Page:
Even more fun is that Todd Terje, who made a cover of the song in 2014, uses a 2600. The circle has turned a full 360...


Are you Sirius 2014



Music by Bosse

In the mid Seventies, I went to the Åhus Jazz Festival a couple of times. Totally overwhelmed by a concert by Hammond Organ player Webster Lewis, I made this tribute. Originally, I named it just 'Sirius', after the Åhus hotel we stayed in. The year before, we stayed at a hostel called 'Kastanjelunden' and I made a song with that name, so I thought the hotel reference would be a good idea.
After re-recording 'Svensk Sås', I thought I'd tackle some other old sins. 'Sirius' was elected first, and on it, my old friend Peter plays the guitars. I used the Hammond emulator built into Logic Pro X, which is fantastic. But it's not the real thing. Since the recording, I bought my first real Hammond organ. An L100/102, built in the spring of 1963. I bought it from a Pentecostal church in the village of Viksjöfors, some 300 kilometers north of Stockholm. Two days later, I went to ELFA and bought a Zener diode, a capacitor, an on/off switch and a potentiometer. This to implement built-in overdrive (thanks to Kris, http://l100.gietek.me.uk, who provided charts and tips). Now, the organ has transformed from being a church organ to being a beast (to quote the late, great Jon Lord...). My wife asked me, a little sarcastically, "So, this organ can produce sounds your other gear can't?"

Last night, after having played on the L102 for a couple of hours, I told her, "Yes, it can!" Using around 80% of the overdrive, the instrument feels alive. Some keys produced overtones never possible in a digital environment.

The Hammond is easily one of the best buys I've ever made and I'll certainly use it the next time I record.


Just before one



Music by Bosse

And here she is, my new friend, Ms Hammond L102. Apart from overdrive, I've fixed shorter percussion decay time and also brighter percussion sound, that I can switch on or off. Thanks again, Kris. I ran the organ straight into my USB audio interface and used the 'Rotating speaker' amp in Logic Pro X. Haven't figured out how to switch between slow and fast speed while playing, since it's an analog instrument using a digital amp. So I had to record the speed changes afterwards.

The song is also an 'old sin' from the Seventies. The title, of course, alludes to the piano left-hand riff, which always lands 'just before one', the first beat of the bar.


Free from you



Music and lyrics by Bosse

I wrote this back in 1985 after a particularily cumbersome encounter with a young lady. No details about that... but at that time I was making a lot of music with my old pal Urban Ohlsson (see the facebook.com/trubaduon website...). Way back when, we always called each other, saying, "I have a new song..." and the reply was always, "Yeah, what's her name?" A lot of love lost, but music gained!

I made this version recently, like 30 years later. The most tight version yet...



Som du



Music and lyrics by Bosse

This was written a long time ago. I was sitting on the grass in front of a small cottage on the island of Öland. No instruments, just the text. But somehow, I wrote the music in my head. Guess that's what being in love does to you... again, me and Peter doing the thing...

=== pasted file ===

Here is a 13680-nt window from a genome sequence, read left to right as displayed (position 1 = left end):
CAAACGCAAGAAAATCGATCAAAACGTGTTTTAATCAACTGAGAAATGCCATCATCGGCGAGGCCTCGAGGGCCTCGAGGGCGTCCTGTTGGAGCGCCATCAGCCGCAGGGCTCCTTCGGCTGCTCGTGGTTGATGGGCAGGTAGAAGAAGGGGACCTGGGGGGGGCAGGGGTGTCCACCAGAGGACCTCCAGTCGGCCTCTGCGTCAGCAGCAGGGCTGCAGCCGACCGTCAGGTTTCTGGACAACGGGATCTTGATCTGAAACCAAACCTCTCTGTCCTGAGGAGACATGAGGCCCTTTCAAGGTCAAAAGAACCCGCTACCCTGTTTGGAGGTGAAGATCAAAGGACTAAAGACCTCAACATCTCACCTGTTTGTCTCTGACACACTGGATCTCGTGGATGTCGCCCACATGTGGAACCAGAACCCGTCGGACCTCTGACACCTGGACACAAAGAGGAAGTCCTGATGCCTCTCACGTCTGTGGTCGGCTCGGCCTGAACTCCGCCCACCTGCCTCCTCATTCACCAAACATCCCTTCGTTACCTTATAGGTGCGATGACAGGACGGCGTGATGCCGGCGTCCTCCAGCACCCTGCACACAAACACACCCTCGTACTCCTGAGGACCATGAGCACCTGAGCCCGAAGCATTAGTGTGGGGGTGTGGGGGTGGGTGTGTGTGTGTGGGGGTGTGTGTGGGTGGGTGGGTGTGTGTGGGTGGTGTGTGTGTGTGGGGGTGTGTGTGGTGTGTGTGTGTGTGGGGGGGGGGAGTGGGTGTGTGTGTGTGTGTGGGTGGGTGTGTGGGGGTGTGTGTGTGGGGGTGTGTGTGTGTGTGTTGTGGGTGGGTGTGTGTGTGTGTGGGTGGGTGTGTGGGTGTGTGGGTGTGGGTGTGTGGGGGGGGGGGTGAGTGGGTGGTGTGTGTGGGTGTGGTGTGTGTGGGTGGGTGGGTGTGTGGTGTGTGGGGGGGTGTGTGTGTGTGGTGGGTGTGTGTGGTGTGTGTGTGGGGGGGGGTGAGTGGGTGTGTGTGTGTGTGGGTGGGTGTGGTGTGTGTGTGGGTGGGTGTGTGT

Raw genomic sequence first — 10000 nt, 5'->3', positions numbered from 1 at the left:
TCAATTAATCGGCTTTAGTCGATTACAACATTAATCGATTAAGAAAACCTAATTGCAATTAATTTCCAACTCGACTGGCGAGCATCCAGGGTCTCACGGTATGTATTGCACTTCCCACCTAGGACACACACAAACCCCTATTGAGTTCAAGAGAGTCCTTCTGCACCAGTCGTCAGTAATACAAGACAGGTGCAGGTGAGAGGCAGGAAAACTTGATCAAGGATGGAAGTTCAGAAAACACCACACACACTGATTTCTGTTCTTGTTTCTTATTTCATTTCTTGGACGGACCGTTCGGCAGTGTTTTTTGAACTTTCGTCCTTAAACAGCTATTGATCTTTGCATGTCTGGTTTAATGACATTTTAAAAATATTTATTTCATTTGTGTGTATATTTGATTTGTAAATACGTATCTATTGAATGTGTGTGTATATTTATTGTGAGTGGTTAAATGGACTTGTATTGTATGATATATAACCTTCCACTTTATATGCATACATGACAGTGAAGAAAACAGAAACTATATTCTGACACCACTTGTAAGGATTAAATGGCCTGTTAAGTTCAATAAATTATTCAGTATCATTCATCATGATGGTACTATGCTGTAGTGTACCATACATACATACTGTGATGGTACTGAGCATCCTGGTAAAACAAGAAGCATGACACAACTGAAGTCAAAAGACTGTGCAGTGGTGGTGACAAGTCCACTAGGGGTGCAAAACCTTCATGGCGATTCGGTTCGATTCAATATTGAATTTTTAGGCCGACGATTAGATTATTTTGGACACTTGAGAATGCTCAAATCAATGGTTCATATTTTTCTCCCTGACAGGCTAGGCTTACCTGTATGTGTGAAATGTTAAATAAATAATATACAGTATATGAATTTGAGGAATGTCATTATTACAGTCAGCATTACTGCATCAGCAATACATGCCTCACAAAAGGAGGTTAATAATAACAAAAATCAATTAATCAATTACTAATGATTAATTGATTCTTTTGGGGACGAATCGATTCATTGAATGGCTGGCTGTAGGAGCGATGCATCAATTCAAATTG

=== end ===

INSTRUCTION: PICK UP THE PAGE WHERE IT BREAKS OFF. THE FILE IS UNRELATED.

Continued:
Use only Hammond Oil



Music by Bosse

Well, they say 'when in Rome, do as the Romans do'. If you listen to Hammond organ experts like MAFY, they say 'when doing maintenance on a Hammond, use only Hammond Oil'. And you use it in the Tonewheel Generator, which is the long, silver thing slightly above the middle of the picture. Above the loudspeakers. It probably won't come as a surprise to you, but that's where the tones are generated. Wheels with different amount of 'spokes' rotate in a magnetic field, the amount of spokes give the tone's frequency. Am I too technical? Okay, okay...

This was in no way an attempt to make the best song in the world. It just happened and I decided to record it, keeping it simple: The EZ Drummer plugin from Toontracks in North Sweden (believe it's Morgan Ågren doing the grooves...), my six-string Ibanez bass, the Rhodes emulator and analog synth emulators in Logic Pro X and of course, my L102. I ran it through the rotary speaker plugin in Logic. Only one setback: There's no way I can change the Leslie speed while recording, since I have to use the mouse. So I have to do that while mixing. Well, well. One day I'll have a real Leslie in my studio...


F.U.N.K.



Music by Bosse

Another trifle... recorded during a couple of evenings in January 2015. The first solo was played on my beloved L102, trhu the 142N Leslie. BTW, miking a Leslie is no trifle. I've used three Shure SM57 on the outside, one at the bass rotor, two at the treble rotor, 90° apart. And I'm also running a straight signal from the organ to a 15W VOX amp, using it for reverb. Many fellow Hammond nerds recommend not running a reverberated organ trhu the Leslie, but via another amp. The reason is the combination of reverb and doppler muddles the sound. I kind of agree. Plus the internal reverb in an L100 is a bit too much... a bonus effect is it's looking pretty cool with a VOX amp on top of the Leslie!

The 'guitar' parts were done with another favorite, my Yamaha Motif rack module. I used two different sounds, 'Texas Boogie' and 'Crunchoid'. And indeed, crunchy it is... a phantastic sampling of an overdriven guitar that cracks up in overtones after a few seconds or if you hit the keys a little harder.

The drums are played by Morgan Ågren (I think). Well, the samples at least. I use the phantastic plugin EZ Drummer from ToonTracks.

Bass? 6-string Ibanez, straight into my sound card and into Logic Pro X, where I'm running it through something that looks like an Ampeg tube amp.